Yes, Hitlercorns. Warning, swearing unicorns.

Sunday, September 26, 2010

Slowly increasing the wordcount

This month I decided to go from 500 words a day to 750 words a day. So far so good. It makes me stretch just a little. Maybe I'll go to 1k/day in December.

It sort of cuts down on the odd hobby stuff. I still do crafts and whatnot, but I can only do what I can do in addition to family and writing. I'm generally happy with that choice: at the least, I'm producing art every day. Seems like wordcount alone isn't enough: I have a tendency, I think, to drag out projects without a deadline. My current project always has something else wrong with it that needs to be fixed. But more writing certainly helps.

Chinese chess

I got this Chinese chess set for a dollar at a garage sale yesterday. I found some rules here.

Saturday, September 25, 2010

Spiderman on Broadway

Look, I can't explain it. I just heard about it: Spiderman on Broadway.


Writing and guilt

Here's one way to get yourself to write every day:

Friday, September 24, 2010

Green Arrow _Quiver_

I don't know much about Green Arrow, but I know what I like. Rather, I'm growing to like this character the more I read about him. The renditions of him I've seen recently have a nice attitude, a  sense of humor and yet a social consciousness. This book, which is more or less about bringing back the Green Arrow of old, went more metaphysical than I expected, but now I don't know why I didn't expect that....if you're bringing back someone who's dead, well, you're going to need to go metaphysical. And the DC Universe has a deep library of supernatural characters to draw on. I don't know much about them either....I still feel like I'm learning my way around the DCU. But I'm more and more interested.

Etrigan the demon makes an appearance. Speaks in rhyme. Fun stuff.

Thursday, September 23, 2010

_Ender's Game_ graphic novels by Christopher Yost

I recently revisited Ender's Game via these graphic novels. They were a pretty good rendition of the book (at this remove; it's been years since I read the novel).
I was impressed with how quickly I became invested in the characters. I can't evaluate how that would work if I hadn't read the novels, though. I note that my 13-year-old son, while enjoying them, did not seem particularly excited about them. Hard to say, though -- he's less and less willing to SHOW excitement. :)

In any case, I thought these were well worth a read.

Stormtrooper photos from Flickr

Here are a couple of interesting stormtrooper costume photos I bumped into.

Samurai Stormtrooper

Aren't you a little short for a stormtrooper?

Wednesday, September 22, 2010

Read an RPG Book in Public Week Coming Again

 Read an RPG Book in Public Week is back....

  • September 26th - October 2nd
  • February 28th - March 6th
  • July 25th - 31st

Tuesday, September 21, 2010

A little thought about corn syrup

I thought this summary of corn syrup and diet from Maggie Koerth-Baker (of Boing Boing) was extremely interesting. Her main points are: It's a sweetener, not the devil, and its main impact comes from its cheapness allowing producers to put it in a lot of our food. Hence we need to be reducing our sugar intake, not freaking out about corn syrup. Check it out for a cogent summary and links to more detail.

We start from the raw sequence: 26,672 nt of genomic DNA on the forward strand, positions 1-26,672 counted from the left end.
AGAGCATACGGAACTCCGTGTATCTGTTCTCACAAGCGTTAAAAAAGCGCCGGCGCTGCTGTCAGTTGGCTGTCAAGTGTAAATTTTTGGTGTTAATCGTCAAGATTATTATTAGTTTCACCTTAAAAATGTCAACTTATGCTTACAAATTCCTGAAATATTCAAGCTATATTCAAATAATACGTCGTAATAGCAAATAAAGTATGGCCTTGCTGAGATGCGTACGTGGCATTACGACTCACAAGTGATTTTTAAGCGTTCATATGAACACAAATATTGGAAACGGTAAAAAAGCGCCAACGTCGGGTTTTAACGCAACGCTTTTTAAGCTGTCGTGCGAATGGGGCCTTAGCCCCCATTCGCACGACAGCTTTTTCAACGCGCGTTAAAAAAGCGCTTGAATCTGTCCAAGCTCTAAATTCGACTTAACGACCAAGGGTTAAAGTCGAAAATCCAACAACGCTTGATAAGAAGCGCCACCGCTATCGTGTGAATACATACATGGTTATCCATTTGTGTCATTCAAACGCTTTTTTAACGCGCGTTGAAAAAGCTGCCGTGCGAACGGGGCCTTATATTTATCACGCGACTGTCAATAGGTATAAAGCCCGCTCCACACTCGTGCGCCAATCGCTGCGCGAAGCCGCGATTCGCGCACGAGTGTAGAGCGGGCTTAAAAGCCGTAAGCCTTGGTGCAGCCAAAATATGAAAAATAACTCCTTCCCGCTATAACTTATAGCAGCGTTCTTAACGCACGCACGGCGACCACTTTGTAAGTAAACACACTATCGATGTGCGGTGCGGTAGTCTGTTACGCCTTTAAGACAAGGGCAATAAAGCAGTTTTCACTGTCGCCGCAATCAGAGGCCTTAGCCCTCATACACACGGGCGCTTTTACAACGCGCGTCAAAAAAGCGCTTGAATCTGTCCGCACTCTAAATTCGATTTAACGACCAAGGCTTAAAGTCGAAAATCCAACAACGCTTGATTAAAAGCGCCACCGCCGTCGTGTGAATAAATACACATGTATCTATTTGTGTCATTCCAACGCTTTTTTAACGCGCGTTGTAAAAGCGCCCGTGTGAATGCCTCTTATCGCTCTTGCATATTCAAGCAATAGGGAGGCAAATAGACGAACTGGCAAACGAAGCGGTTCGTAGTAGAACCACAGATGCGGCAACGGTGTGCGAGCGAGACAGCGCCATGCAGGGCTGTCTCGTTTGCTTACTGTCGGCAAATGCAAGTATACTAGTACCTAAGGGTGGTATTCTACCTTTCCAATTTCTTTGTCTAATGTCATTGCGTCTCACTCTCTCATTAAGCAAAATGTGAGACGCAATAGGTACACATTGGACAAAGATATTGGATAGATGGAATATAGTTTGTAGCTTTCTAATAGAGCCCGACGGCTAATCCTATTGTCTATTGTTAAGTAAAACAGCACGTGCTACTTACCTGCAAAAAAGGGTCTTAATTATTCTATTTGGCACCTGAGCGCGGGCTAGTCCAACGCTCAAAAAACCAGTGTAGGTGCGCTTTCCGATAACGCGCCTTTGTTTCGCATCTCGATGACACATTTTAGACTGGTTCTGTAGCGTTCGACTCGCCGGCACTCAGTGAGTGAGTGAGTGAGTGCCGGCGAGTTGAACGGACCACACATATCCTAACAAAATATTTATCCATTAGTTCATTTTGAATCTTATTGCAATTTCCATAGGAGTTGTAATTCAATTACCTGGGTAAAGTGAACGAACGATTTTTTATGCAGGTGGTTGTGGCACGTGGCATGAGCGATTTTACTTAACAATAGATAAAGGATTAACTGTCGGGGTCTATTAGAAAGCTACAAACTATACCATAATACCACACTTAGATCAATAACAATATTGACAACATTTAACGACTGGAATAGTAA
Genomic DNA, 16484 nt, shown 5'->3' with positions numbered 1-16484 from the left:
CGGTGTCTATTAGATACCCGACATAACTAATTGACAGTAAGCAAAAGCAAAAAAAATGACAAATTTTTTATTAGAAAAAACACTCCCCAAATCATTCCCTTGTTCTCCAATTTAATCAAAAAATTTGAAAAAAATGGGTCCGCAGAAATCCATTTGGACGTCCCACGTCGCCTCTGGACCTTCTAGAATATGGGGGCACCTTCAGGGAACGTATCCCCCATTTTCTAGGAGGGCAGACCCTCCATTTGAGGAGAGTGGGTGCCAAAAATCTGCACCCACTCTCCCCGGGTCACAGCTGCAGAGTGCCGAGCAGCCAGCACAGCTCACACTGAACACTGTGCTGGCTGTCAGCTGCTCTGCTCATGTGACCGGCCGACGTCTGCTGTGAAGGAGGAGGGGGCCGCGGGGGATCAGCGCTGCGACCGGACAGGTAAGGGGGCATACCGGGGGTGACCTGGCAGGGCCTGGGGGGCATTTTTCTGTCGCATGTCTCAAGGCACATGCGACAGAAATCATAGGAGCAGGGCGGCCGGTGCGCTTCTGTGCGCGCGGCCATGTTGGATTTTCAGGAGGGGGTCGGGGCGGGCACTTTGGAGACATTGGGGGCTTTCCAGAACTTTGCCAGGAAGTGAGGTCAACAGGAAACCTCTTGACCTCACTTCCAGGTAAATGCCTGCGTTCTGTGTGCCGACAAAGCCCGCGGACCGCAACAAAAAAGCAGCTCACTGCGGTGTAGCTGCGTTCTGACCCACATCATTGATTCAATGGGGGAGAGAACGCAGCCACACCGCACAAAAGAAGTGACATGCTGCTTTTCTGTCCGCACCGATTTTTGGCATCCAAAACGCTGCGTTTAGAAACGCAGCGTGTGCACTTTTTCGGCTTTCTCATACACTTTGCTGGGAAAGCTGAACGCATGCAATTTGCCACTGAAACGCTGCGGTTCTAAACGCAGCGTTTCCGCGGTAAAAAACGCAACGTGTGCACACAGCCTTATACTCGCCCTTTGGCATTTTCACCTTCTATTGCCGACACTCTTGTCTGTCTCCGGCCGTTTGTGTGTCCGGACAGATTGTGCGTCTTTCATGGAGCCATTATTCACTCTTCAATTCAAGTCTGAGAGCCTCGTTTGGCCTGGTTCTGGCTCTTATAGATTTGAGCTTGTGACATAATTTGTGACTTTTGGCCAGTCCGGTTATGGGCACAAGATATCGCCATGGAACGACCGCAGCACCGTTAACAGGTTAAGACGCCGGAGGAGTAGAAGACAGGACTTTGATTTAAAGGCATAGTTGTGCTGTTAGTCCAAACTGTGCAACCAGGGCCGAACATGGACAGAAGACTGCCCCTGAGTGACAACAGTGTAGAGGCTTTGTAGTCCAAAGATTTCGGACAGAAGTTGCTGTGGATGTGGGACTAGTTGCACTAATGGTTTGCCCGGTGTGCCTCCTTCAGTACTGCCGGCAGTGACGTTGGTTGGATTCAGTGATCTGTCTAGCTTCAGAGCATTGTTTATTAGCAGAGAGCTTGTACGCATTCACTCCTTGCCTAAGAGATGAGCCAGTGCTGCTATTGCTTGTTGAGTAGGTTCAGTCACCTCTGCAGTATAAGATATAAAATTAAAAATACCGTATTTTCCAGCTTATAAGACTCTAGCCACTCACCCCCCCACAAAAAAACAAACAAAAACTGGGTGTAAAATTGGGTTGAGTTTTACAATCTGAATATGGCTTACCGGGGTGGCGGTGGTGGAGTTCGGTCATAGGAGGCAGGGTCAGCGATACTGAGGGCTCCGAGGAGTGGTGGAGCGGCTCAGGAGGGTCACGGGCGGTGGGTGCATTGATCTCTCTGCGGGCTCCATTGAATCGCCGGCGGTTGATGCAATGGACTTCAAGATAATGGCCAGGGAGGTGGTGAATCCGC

Monday, September 20, 2010

Puzzle game "Puzzgrid" based on UK game show

This thing looks pretty addictive. Figure out the links between words in the grid.

Friday, September 17, 2010

Green Arrow Year One...script by Andy Diggle

I was looking for comic book scripts online, to get an idea of how to write one, and this one caught my eye. It's a good read, and now I want to read the whole series (this is the script for issue 1 of a 6-issue series).

Thursday, September 16, 2010

Wedding surprise: To Life

Apparently I really really need to watch Fiddler on the Roof. This video documents a wedding reception surprise from groom to bride....and a pretty dedicated family: everyone involved met secretly and practiced for a month.

Tuesday, September 14, 2010

_Murder City_ by Charles Bowden

This was the scariest book I've every read, and that's saying something after reading The Corner last year. But I called that one the saddest book I'd read.

This book makes graphic the simply vast number of people who are being murdered in Mexico in general, and in Juarez in particular. There were many striking things about what Bowden says in this book, but here are a few that stuck out for me:

  • People like to say that it's just drug cartel people killing each other, but in fact people of every description are being killed.
  • Cops are being killed. But then you learn that lots and lots of cops are compromised. Now, imagine trying to be a clean cop in that environment.
  • The US gives money to the Mexican army to fight the drug war. The Mexican army goes around shooting and beating cops. And collects drug money.
  • Really, the police and army are just another gang fighting for the drug money.
  • But people don't just get killed for drugs. There's a thriving and industrialized kidnapping business. A gang will keep maybe a dozen people in a house while they bleed their family of money. No one goes to the cops; the gangs are tightly connected to the cops, or ARE the cops. Nearly all kidnap victims are killed.